If you are considering refinancing an existing mortgage, you should note that only a portion, if any, of prepaid interest in the form of “points” may be deductible in the year you refinance. For this reason, you may want to look at a “no-points” loan if you are refinancing.
Generally, you can deduct the entire amount you pay as points if the loan is used to buy or improve your principal residence and the loan is secured by that home. If you satisfy the requirements for deductibility, try to close on the loan before year-end so you can deduct all the points on this year’s tax return.
Deduct a greater amount of certain capital expenditures. Business owners may be able to save on this year’s taxes by making certain capital expenditures before year-end. While capital expenditures (such as furniture or equipment) must ordinarily be depreciated over a set period of time, Section 179 of the tax code allows you to deduct all or part of the cost—up to specified yearly limits—of certain qualifying property in the year in which the property is purchased and placed into service, rather than capitalizing the cost and depreciating it over its life. This means that you can deduct all or part of the cost up front in one year rather than taking depreciation deductions spread out over many years. You must decide for each item of qualifying property whether to deduct (subject to the yearly limit) or capitalize and depreciate its cost.
Eligible property includes tangible personal property (i.e., tangible property that is not real property) and certain other specified tangible property. See Publication 946, How to Depreciate Property, for further information.
Specified limits. The maximum Section 179 deduction available for qualifying property placed into service during 2014 is $25,000 (down from $500,000 in 2013). The allowable deduction is reduced dollar for dollar once the cost of qualifying property placed into service during 2014 exceeds $200,000 (down from $2 million in 2013). Unlike 2013, the definition of Section 179 property does not include certain qualified real qualified leasehold improvement property, qualified restaurant property, or qualified retail improvement property. At the time this book was published, Congress had been considering legislation that would extend the higher limits that had expired at the end of 2013 at least through 2014; perhaps even permanently, but no such extension had yet been passed. For updated information on tax law changes that occur after this book was published, see our website, ey.com/EYTaxGuide.
Make year-end charitable gifts. Make your contributions in the most tax-efficient manner. In addition to cash, gifts of property (such as clothing, equipment, or investment securities) can qualify for a charitable deduction.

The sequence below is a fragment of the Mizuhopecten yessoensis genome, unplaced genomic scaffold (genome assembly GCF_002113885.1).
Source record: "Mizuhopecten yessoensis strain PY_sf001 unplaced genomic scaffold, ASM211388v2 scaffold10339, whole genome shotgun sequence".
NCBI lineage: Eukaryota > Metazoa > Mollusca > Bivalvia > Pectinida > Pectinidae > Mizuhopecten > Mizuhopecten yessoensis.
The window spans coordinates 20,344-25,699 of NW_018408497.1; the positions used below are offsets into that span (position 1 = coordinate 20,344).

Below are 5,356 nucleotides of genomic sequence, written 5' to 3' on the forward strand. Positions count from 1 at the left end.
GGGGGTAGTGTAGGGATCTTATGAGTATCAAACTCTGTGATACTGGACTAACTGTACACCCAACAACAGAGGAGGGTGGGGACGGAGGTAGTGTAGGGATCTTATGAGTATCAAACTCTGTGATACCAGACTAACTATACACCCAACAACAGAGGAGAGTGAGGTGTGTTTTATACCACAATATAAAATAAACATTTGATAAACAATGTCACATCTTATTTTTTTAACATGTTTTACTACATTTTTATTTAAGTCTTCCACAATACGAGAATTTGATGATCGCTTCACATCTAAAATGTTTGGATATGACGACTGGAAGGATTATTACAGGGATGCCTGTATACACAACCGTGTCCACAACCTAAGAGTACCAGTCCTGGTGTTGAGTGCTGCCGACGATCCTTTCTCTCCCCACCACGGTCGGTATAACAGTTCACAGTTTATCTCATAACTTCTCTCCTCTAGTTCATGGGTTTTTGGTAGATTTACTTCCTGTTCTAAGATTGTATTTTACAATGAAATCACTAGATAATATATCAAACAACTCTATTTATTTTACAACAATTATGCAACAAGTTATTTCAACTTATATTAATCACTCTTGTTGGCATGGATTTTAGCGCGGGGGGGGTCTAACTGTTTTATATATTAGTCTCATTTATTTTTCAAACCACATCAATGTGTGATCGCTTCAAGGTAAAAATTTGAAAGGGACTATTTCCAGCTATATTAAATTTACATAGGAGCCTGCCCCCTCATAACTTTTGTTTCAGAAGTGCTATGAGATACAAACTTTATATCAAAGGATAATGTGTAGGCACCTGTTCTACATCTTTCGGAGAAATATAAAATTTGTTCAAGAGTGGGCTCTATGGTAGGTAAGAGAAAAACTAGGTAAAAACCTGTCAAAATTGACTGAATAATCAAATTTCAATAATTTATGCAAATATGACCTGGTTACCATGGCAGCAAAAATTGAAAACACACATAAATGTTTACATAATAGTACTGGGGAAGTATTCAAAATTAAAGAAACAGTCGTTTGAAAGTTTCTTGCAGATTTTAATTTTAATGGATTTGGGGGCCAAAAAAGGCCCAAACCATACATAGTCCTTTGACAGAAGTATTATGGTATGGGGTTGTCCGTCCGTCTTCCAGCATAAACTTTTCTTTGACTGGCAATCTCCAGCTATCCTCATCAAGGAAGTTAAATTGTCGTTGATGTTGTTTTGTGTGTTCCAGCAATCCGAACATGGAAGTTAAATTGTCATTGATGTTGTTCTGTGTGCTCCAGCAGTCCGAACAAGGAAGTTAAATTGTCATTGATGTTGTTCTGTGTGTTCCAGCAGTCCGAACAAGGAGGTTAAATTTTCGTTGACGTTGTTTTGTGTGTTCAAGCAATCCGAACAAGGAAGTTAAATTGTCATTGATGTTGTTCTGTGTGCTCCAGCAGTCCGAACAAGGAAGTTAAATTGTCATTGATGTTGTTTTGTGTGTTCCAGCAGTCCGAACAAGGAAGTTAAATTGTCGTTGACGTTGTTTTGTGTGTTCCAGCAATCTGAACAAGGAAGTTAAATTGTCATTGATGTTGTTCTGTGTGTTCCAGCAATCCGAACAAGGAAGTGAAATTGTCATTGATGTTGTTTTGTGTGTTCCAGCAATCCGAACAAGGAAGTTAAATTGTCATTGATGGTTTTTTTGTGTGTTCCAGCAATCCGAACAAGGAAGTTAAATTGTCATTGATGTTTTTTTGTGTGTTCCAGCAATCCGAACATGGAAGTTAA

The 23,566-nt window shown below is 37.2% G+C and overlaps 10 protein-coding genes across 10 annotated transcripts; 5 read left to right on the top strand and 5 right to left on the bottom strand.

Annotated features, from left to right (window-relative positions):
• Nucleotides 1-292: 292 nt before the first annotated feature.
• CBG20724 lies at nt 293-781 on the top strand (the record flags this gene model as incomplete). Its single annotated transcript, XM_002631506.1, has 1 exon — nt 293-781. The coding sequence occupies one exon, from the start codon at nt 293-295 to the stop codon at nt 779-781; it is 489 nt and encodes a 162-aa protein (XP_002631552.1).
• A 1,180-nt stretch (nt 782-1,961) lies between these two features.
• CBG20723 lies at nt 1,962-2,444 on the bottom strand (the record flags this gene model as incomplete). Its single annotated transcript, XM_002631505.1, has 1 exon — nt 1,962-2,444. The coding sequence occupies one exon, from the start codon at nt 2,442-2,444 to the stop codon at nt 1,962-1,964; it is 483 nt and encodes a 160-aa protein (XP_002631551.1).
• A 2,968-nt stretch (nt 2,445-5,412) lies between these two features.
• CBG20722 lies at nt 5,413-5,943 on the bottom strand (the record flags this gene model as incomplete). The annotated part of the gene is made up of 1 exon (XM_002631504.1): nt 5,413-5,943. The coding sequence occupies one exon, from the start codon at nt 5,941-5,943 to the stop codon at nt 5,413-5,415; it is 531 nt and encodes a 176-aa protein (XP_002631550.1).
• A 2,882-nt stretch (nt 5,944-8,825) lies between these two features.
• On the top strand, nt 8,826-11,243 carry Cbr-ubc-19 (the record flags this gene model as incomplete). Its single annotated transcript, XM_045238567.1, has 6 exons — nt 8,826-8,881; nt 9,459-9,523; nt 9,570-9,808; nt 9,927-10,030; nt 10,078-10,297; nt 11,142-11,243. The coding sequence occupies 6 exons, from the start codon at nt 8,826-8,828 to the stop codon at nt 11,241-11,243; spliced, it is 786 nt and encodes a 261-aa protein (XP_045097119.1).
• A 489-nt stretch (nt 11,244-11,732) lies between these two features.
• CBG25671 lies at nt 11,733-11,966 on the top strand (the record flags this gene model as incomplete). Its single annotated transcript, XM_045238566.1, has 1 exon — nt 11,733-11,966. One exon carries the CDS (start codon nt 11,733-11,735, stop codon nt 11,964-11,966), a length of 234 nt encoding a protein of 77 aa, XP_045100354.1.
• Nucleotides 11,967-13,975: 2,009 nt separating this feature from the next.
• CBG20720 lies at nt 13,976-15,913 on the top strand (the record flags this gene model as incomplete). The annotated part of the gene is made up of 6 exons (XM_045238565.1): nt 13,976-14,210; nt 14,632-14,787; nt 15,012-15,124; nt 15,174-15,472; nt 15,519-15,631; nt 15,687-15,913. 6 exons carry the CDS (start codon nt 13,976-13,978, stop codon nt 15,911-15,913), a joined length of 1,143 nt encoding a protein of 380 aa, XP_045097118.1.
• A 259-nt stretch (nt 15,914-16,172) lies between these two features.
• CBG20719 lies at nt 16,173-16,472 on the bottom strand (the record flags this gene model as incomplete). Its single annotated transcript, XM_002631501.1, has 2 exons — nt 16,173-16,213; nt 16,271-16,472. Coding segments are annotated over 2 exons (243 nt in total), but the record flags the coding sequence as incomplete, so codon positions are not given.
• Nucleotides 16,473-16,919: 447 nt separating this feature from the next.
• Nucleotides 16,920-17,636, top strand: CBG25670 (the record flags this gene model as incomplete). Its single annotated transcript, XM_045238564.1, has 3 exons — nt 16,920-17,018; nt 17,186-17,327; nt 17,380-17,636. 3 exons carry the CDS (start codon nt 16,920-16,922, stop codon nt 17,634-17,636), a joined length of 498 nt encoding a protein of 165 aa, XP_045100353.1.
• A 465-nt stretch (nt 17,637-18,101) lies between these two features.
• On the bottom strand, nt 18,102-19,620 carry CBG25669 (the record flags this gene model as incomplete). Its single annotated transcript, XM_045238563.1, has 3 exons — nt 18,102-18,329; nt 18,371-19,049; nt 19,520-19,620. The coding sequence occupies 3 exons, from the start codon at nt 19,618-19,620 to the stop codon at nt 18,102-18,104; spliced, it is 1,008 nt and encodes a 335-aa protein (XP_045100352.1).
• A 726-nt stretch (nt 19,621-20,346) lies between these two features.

You can claim a charitable deduction for contributions of clothing and household items (for example, furniture, furnishings, electronics, appliances, linens, and similar items) only if the item is in good used condition or better. An exception to this general rule permits a deduction if the amount claimed for the item is more than $500 and a qualified appraisal is obtained.
If investment securities you have held more than one year have appreciated, donate the actual securities, not the proceeds from selling them, to charity. You get a charitable deduction for the value of the securities and avoid paying income tax and, if applicable, the 3.8% NIIT, on the appreciation. This strategy can be even more valuable if you donate property, such as a collectible, that would not qualify for the 15% (20% for high-income taxpayers who are otherwise in the 39.6% regular income tax bracket) maximum federal tax rate on long-term gains (gains on collectibles are taxed at 28%). However, a deduction for the fair market value of appreciated tangible personal property donated to charity is allowed only if the charity uses the property as part of its exempt function (for example, a gift of modern art to a museum).
If investment securities are worth less than your cost, it is usually better to sell them and donate the proceeds. The charity will receive the same value, and you will recognize a capital loss that may be used to offset other income.
You may also want to pre-fund charitable gifts for the next few years. By establishing a private foundation or contributing to a donor-advised fund, you can obtain the full charitable tax deduction this year, while you retain the ability to identify one or more charitable organizations as recipients in the future.
Consider the Impact of the AMT
The AMT was designed to ensure that the highest-income taxpayers pay at least a minimum amount of income tax. The AMT is an alternative income tax calculation that limits or disallows certain deductions, credits, and exclusions available under regular income tax to arrive at AMT income subject to tax at 26% or 28% rates. It is effectively a separate tax system with its own allowable deductions and exclusions, many of which are different than those allowed for regular income tax purposes. You might be subject to AMT if: